April 28, 2024

Yara Birkeland, two years on

Two years ago, Yara made history with the Christening of Yara Birkeland, the world’s first fully electric, autonomous, and zero-emission container ship. On the second anniversary of its Christening, find out how the ship has fared since then, its autonomous functions, the challenges embarking on an ambitious project of this nature, and what the future holds in store.

Yara Birkeland

Visit the Yara headquarters in Oslo, and you will be greeted by a beautiful scale model of the Yara Birkeland in the lobby. Yara Birkeland - named after one of the company’s co-founders, Kristian Birkeland - is the pride of the company. The vessel is projected to remove 40,000 diesel-powered truck journeys annually, consequently reducing NOx (nitrogen oxide) and CO2 emissions.

Yara Birkeland demonstrates Yara’s commitment towards climate neutrality throughdecarbonization and reduction of emissions within the agriculture, shipping, and energy industries. Furthermore, it reflects three of our core values: ambition, curiosity, and collaboration. 

The open-top container ship has a cargo capacity of 120 Twenty-foot Equivalent Units (TEU) and deadweight of 3,200 tons. Two 900kW Azipull pods, and two 700kW Tunnel thrusters propel the ship to a maximum speed of 15 knots, off a battery capacity of 6.8 MWh. Since commencing commercial operations in spring of 2022, Yara Birkeland has completed a total of 175 voyages, transporting a total of 21,826 containers – and counting – on its Herøya to Brevik route. The 11 nautical miles voyage takes roughly about one hour. On average the ship sails two and a half times a week, transporting containers filled with premium fertilizers from Yara’s production facility in Porsgrunn to the deep-sea container harbour in Brevik. From there the products are shipped to markets globally, helping feed 200 million people.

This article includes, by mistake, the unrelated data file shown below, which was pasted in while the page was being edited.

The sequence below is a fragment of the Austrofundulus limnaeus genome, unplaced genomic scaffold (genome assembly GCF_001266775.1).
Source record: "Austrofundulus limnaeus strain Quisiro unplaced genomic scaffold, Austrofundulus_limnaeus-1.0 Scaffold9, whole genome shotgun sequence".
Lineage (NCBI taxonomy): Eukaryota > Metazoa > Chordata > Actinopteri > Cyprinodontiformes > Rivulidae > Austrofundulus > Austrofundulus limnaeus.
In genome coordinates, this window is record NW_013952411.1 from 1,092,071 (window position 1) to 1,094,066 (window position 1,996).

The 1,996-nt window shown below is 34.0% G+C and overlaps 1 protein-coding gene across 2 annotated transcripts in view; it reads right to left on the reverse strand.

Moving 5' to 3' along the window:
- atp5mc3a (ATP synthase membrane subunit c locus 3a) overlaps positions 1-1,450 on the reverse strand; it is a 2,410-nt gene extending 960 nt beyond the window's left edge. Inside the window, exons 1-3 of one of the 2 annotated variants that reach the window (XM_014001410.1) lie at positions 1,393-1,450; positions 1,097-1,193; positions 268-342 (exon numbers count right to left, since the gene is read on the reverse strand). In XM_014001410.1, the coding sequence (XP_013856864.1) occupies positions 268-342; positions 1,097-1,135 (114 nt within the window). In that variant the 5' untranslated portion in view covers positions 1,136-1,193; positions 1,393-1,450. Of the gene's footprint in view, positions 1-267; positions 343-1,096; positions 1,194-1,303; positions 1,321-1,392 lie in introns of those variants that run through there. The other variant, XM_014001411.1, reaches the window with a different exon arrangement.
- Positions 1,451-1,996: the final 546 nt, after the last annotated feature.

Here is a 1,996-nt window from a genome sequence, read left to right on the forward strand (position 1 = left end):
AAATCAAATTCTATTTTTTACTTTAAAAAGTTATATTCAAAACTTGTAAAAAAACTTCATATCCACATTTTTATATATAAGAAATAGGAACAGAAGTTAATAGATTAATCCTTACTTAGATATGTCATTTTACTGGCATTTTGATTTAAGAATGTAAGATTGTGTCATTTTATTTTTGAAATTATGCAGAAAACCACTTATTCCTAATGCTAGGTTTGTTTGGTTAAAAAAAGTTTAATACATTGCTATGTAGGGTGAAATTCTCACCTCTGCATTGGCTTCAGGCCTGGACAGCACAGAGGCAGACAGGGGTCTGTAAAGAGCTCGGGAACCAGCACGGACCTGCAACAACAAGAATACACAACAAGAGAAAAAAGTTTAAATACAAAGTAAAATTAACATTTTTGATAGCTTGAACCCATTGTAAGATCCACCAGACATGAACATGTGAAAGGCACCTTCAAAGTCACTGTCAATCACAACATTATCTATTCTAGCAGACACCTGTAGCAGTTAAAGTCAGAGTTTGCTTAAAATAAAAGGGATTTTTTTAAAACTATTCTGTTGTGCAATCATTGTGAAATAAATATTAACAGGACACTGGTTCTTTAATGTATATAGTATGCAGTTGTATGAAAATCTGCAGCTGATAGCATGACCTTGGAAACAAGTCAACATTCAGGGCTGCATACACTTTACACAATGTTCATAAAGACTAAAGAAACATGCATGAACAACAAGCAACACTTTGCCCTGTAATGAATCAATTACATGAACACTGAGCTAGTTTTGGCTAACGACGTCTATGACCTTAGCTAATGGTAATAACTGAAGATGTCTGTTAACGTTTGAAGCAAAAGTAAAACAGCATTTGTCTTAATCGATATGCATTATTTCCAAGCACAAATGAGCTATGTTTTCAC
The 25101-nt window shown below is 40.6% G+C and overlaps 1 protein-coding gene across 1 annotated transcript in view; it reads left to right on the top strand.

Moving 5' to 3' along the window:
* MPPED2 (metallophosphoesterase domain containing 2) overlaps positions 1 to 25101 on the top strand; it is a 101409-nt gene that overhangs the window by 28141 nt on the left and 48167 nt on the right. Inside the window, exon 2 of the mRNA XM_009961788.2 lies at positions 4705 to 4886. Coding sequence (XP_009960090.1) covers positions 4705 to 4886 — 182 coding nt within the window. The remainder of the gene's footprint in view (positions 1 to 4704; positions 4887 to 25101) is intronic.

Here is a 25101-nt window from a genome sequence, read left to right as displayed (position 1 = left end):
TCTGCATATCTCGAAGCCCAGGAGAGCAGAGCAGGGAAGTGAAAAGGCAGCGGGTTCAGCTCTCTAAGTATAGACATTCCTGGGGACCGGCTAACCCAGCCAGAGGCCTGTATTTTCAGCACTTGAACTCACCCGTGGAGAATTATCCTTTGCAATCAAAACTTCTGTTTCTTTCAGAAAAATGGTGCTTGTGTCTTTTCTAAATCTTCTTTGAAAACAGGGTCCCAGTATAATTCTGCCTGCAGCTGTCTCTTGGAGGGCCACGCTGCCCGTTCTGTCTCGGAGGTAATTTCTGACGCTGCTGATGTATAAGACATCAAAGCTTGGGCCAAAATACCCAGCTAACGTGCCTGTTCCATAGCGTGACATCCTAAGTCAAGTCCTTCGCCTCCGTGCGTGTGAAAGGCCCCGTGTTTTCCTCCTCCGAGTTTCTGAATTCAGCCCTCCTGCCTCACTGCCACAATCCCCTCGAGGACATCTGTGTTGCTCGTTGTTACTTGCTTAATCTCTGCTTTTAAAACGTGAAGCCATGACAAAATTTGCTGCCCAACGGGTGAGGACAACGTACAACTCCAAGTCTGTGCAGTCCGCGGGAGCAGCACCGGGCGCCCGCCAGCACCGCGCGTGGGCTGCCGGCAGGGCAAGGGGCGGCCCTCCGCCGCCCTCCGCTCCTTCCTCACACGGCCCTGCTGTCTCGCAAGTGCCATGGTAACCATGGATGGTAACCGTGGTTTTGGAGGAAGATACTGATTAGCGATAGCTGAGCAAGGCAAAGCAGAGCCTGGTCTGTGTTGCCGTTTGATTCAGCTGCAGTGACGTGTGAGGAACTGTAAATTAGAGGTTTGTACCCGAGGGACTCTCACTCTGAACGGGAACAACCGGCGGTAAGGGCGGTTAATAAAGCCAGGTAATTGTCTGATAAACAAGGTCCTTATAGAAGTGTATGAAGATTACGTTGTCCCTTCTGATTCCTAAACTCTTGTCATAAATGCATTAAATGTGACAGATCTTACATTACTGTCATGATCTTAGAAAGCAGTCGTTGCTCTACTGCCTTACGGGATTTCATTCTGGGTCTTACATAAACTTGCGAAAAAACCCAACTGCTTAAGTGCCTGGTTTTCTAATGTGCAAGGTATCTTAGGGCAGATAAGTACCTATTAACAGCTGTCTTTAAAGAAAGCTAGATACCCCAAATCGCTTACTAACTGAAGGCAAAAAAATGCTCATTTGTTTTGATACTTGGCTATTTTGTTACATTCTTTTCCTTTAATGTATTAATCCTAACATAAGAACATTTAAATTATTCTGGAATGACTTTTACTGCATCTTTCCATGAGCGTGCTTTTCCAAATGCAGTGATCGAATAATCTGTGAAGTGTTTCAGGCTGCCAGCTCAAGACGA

Yara Birkeland
Yara Birkeland, photo credits Knut Brevik Andersen, Wilhelmsen Ship Service

Autonomous functions 

Yara Birkeland completed its first-fully autonomous voyage, under human supervision, from Yara Porsgrunn to a container terminal in Brevik in March 2023. However, owing to regulatory issues, the ship currently operates with a crew of three onboard who supervise and monitor the ship for safety reasons. 

The crew size will be reduced to two shortly, when the ship’s electrician will be moved to join other former crew members at the recently opened Horten Remote Operations Center where the ship will be monitored from. 

Knut Midtsian, Interface Manager for Yara Birkeland explains that the ship’s autonomous Auto-Docking and Auto-Crossing capabilities are now operational. “The ship can autonomously leave the quay at Yara’s Herøya facility, sail to Brevik, and dock at the unloading quay while the navigator onboard is overlooking the voyage. Similarly on the return trip to Herøya, the ship autonomously sails to and docks at its dedicated Birkeland quay” he says. Yara Birkeland is not completely autonomous yet, mooring of the ship is still done manually, with tests are underway on the ship’s robotic mooring arms.